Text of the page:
Mayim Bialik is an actress, a neuroscientist and an outspoken member of the attachment parenting community. Her take on mothering entered the forefront of the public consciousness with this week’s controversial Time magazine cover featuring a woman breastfeeding her 3-year-old.
How brainy women think about attachment parenting
Citing her education and admittedly nerdy nature, Bialik said she found attachment parenting and natural childbirth methods preferable to the conventional medical advice she was given as an expectant mother.
"I think the mainstream has been revealed to be a lie to those of us who are nerds," Bialik told Geek Out in March during the tour for her book "Beyond the Sling."
"I think, depending on what kind of nerd or geek you are, there's an analytic and statistic aspect to (your) brain," she said. "When you're used to being prepared to reject conventional wisdom, it leaves you open to learn more."
Science seems to be the rudder that steers the nerdy women in the attachment parenting community to make the decisions they do, starting with prenatal care and resulting in less conventional parenting methods.
Bialik's studies in developmental neuroscience and the endocrinology of attachment behavior in humans made it especially obvious to her that biology and science were not meeting the needs of psychology. It was intuition that led her to natural childbirth and attachment parenting.
"If you tell my body when to give birth, as somebody who thinks outside the box, it's intuitively wrong. It sounds wrong," Bialik said.
Caryn Rogers, a science writer for the Preeclampsia Foundation and a self-described bookish musician nerd, was likewise ready to question medical professionals when it came to becoming a mother.
Although she respects the education and experience medical doctors have that she doesn't, Rogers believes there are limits to what doctors can recommend to their patients with confidence.
Like Bialik, Rogers was led to alternative childbirth options and attachment parenting practices through research.
"I didn't really choose to eschew conventional care so much as chose to get what I believed was the most evidence-based care," Rogers said.
"I ended up developing a medical complication of pregnancy and needing every tool in the toolkit for us both to survive," she said. "Some conventional care doesn't seem to have good evidence supporting it, but more importantly, I think the culture tells very sketchy stories about pregnancy and childbirth and doesn't include argument or debate when we get this information."
Heather Curtis with her sons Storm, center, and Chance.
The search for both sides of the story led Heather Curtis, nerdy wife of FARK founder Drew Curtis, to practice many of the parenting methods Bialik supports.
"I started out very much cowed by 'the doctor said it; it must be true,' '' Curtis said.
Feeling intimidated by the medical establishment, she began asking why. Why not extend breastfeeding? Is co-sleeping safe, despite the warnings?
"Especially when it comes to attachment parenting, I think it's a reaction to quite a few years of the other extreme," Curtis said, citing drugged childbirth and some doctors' preference of high-tech formula over breast milk.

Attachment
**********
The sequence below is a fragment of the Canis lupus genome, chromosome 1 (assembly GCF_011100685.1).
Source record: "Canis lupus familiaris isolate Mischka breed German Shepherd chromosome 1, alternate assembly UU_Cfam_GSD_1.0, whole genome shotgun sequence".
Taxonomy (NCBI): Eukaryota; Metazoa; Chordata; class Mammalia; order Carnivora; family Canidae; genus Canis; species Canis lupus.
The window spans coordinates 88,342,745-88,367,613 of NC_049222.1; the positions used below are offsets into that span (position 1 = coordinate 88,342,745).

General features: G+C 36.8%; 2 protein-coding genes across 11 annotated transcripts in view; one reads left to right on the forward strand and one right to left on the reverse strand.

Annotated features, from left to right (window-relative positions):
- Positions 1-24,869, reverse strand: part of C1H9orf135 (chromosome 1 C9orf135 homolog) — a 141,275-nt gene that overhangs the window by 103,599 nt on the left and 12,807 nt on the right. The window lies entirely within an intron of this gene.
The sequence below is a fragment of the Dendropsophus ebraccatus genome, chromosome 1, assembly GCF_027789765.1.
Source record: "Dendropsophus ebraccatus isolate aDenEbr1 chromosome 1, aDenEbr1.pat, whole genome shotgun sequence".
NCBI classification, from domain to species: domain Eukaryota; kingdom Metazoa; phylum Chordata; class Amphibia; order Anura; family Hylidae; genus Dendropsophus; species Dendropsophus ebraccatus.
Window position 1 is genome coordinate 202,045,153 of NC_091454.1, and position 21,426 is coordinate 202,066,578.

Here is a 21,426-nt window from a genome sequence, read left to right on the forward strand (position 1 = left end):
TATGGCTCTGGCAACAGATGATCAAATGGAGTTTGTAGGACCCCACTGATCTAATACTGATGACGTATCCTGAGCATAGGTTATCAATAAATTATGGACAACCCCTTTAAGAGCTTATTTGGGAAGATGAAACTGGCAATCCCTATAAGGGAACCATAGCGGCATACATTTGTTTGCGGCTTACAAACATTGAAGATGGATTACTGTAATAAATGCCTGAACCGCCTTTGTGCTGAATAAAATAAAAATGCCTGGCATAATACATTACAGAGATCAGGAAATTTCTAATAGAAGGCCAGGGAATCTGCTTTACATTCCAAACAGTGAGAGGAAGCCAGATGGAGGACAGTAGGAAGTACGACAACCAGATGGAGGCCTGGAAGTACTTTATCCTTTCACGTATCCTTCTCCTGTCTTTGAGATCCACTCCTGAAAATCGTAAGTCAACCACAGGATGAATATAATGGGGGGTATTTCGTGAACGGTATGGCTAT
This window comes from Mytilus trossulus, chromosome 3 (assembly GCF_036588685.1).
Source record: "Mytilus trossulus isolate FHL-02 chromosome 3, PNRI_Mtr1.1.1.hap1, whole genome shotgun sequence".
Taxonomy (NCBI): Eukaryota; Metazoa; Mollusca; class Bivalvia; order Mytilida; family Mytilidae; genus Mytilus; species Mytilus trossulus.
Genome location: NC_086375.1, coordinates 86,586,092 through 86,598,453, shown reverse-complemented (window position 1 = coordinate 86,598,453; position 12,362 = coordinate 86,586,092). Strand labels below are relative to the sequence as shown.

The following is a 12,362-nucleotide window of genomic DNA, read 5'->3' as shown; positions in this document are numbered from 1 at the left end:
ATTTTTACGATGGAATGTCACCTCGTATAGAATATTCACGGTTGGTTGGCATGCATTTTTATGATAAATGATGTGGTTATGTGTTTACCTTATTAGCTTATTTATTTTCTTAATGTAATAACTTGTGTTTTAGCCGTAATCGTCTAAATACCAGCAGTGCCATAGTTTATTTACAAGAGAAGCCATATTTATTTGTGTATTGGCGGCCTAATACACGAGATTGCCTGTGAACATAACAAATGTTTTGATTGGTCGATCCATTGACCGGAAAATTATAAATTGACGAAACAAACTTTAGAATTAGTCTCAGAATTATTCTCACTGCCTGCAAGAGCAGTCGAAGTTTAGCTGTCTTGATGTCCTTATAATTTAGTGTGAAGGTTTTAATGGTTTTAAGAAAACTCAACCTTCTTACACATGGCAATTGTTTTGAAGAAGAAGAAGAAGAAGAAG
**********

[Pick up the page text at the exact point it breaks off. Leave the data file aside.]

Research of parenting issues often leads nerdy moms to question the alternative as well.
"I hate to see anyone pick one study and hold it up as evidence that the whole edifice of care is wrong," Rogers said. "Also, I love to see one study shift the whole paradigm."
And although mass media are holding Bialik up as the poster child of attachment parenting, she's the first to admit that the attachment parenting community is not monolithic.
"There are parts of the attachment parenting world where I'm considered very strict, and there's people who make me look like a tiger mom," Bialik said. "The fact that we don't use paper towels but I still use tinfoil, in some circles, is 'Ooh, she's not all the way holistic.' "
Both Rogers and Curtis chose to breastfeed their children for an extended time, co-sleep and wear their babies in slings, like Bialik did.
"It would be weird to impose those practices on a child who didn't benefit from them, I suppose," Rogers said. "But if my child is clearly benefiting, why would I harm him just to conform to what other people think I ought to be doing? I'm a nerd, after all. I don't care much about conforming."
That includes conforming to Bialik's standards. For example, Bialik's preference for not requiring her children to say "please" or "thank you" is something Curtis feels quite the opposite about.
"I'm big on my kids being conventionally polite, and it works really well for them," she said. "Have a 2-year-old say 'excuse me' and 'thank you,' and watch just about any adult melt."
Bialik's opinions of vaccinations also give Curtis pause. Curtis' younger sister died in the 1970s from a vaccine-preventable disease, which cemented her view that vaccinations are necessary and life-saving. (Curtis' friend "Bad Astronomer" Phil Plait also has strong opinions on the matter.)
One aspect of alternative parenting that nerdy moms can not ignore is their fairly unconventional children. Often, these nerdy children help connect mothers within the attachment parenting community.
Bialik, whose sons attend Jedi (yes, as in "Star Wars") classes within her circle of homeschooling mothers, said, "We wear our nerddom on our children. Absolutely."
"My child beat me at chess when he was 4 and memorized the 'Axis and Allies' rulebook shortly thereafter," said Rogers. "Plus he quotes Monty Python and George Carlin and goes to as many parties with academics as he does with kids from his school."
Curtis said she tries not to express her own nerdiness on her children. "They're going to be odd enough, being my kids!"